Thursday, July 21, 2016

Different tools for different students

For a moment, you imagine writing three different lessons each day and teaching each one to the right group of students, but the thought of all that work feels, well, unsustainable at best, especially knowing that any given lesson might miss the mark. How can you make sure your teaching matches your kids?” (pg. 71)

            Differentiation is an overwhelming concept for many teachers, especially new teachers.  “How am I supposed to teach so many different lessons? I don’t have time!” is a frequent misunderstanding of what differentiation entails. The authors remind us that differentiation is not always teaching different lessons, but more often, providing different tools during a lesson.  This means that a teacher need to have a large tool chest of tools, and understand how each tools can support a learner. And, recognize (and articulate to students, parents and administration) that fair doesn’t mean the same, so various students will have different supports. Remember that picture? And, more importantly, once students get to know the tools also, they can differentiate for themselves. This is key – as my teaching motto states, “A teacher is one who makes himself progressively unnecessary. (Thomas Carruthers)

            Using the same tools introduced in previous chapters, the authors illustrate how demonstration notebooks, bookmarks, and micro-progression charts support meeting students where they are and helping them push forward.  In the demonstration notebook, the teacher can show (not just tell) students how to get to the next level in their writing or reading.  The strategies provided are drawn from what the teacher observes is a student (a group) needs and focuses on the WHAT and HOW to provide that model. An integral part of this is that the teacher needs to know that students – through conversation, observation and professional judgement, the teacher identifies the needs (not just some random test that is administered at the wrong time).

            Another handy chart introduced was the “If/Then” chart.  The teacher considers some of the problems students might encounter when working on a task and creates an If/Then chart to help them find a solution. On one side of the chart was an If statement, “If you are struggling to find the main idea…”  And, on the other side were some ideas, “Then, read a section, stop and ask yourself, “What is the point of this section?’” Bookmarks can be created of any of these tools and provided to students when they need it as a reminder.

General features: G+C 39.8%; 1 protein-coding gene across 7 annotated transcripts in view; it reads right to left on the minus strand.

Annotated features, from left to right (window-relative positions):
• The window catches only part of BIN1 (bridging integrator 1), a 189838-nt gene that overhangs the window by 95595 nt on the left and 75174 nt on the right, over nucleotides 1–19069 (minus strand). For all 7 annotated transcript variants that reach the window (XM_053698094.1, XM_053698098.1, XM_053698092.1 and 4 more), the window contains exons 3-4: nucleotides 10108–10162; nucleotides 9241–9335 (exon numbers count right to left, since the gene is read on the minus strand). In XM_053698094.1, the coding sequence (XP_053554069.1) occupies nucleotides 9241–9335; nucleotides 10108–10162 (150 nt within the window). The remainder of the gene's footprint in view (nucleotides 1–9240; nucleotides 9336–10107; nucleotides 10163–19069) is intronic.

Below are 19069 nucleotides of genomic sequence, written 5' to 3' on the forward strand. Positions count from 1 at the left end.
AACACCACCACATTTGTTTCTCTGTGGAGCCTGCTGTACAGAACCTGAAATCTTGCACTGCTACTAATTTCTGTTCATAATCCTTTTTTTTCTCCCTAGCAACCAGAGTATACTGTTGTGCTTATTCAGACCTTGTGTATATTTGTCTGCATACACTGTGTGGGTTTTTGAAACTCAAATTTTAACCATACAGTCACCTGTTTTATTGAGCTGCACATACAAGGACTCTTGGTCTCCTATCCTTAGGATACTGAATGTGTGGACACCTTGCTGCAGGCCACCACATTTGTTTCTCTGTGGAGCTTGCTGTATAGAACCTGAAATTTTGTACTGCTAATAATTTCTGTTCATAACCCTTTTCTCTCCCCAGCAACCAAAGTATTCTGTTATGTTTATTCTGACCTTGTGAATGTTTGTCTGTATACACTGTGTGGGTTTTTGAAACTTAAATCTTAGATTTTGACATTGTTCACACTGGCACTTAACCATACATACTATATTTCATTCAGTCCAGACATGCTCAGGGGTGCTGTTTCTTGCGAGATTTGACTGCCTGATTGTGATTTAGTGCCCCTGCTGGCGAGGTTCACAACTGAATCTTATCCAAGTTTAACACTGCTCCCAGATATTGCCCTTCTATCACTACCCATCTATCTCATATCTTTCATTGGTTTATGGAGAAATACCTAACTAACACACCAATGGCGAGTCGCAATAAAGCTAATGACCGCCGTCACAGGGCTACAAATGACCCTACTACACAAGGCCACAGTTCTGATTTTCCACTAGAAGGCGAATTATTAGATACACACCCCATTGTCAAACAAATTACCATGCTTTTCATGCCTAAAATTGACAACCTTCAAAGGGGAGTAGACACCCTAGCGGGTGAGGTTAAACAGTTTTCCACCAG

But, how do get students to pay attention to and USE the tools provided? In chapter 6, the authors provide some strategies to troubleshoot typical problems with using tools:

  •  Use pop culture to get students to pay attention
  •  Incorporate metaphors to help students relate
  • Write with kid-friendly language
  •  Shake things up sometimes
  •  Include student voices
  •   Intentionally design the room to support student work
  • Schedule time to think about and create the tools
  •   Use design tools to create interest

The tools we make and the way we use them communicate message to our students…we have opportunities to give our students gifts of our knowledge through the handwritten message a tool holds” (pg. 105).  New teachers often fret about getting their classrooms ready and having the money to buy the pre-printed commercial products to stick on the walls.  But, the walls can and should be teaching and learning spaces create by, for, and with students to support their learning.  When I was a new teacher, I shared a room with a veteran teacher who believed that “stuff on walls distracts students.” I disliked teaching in that Pepto-Bismol pink room and I can’t imagine what the children thought (I was too new to realize that it was important as a teacher to listen to my students).  My mentor teacher bought all the cute Back to School pictures and Writing Process charts, but the room was sterile and the students glossed over the glossy print. When I finally got my own room, it was filled with student work examples, charts of graphic organizers, lists of things we brainstormed.   Now, with the knowledge of reading DIY Literacy, I can be more intentional on how I introduce these tools to my pre-service teachers and help them understand the power of making themselves progressively unnecessary.

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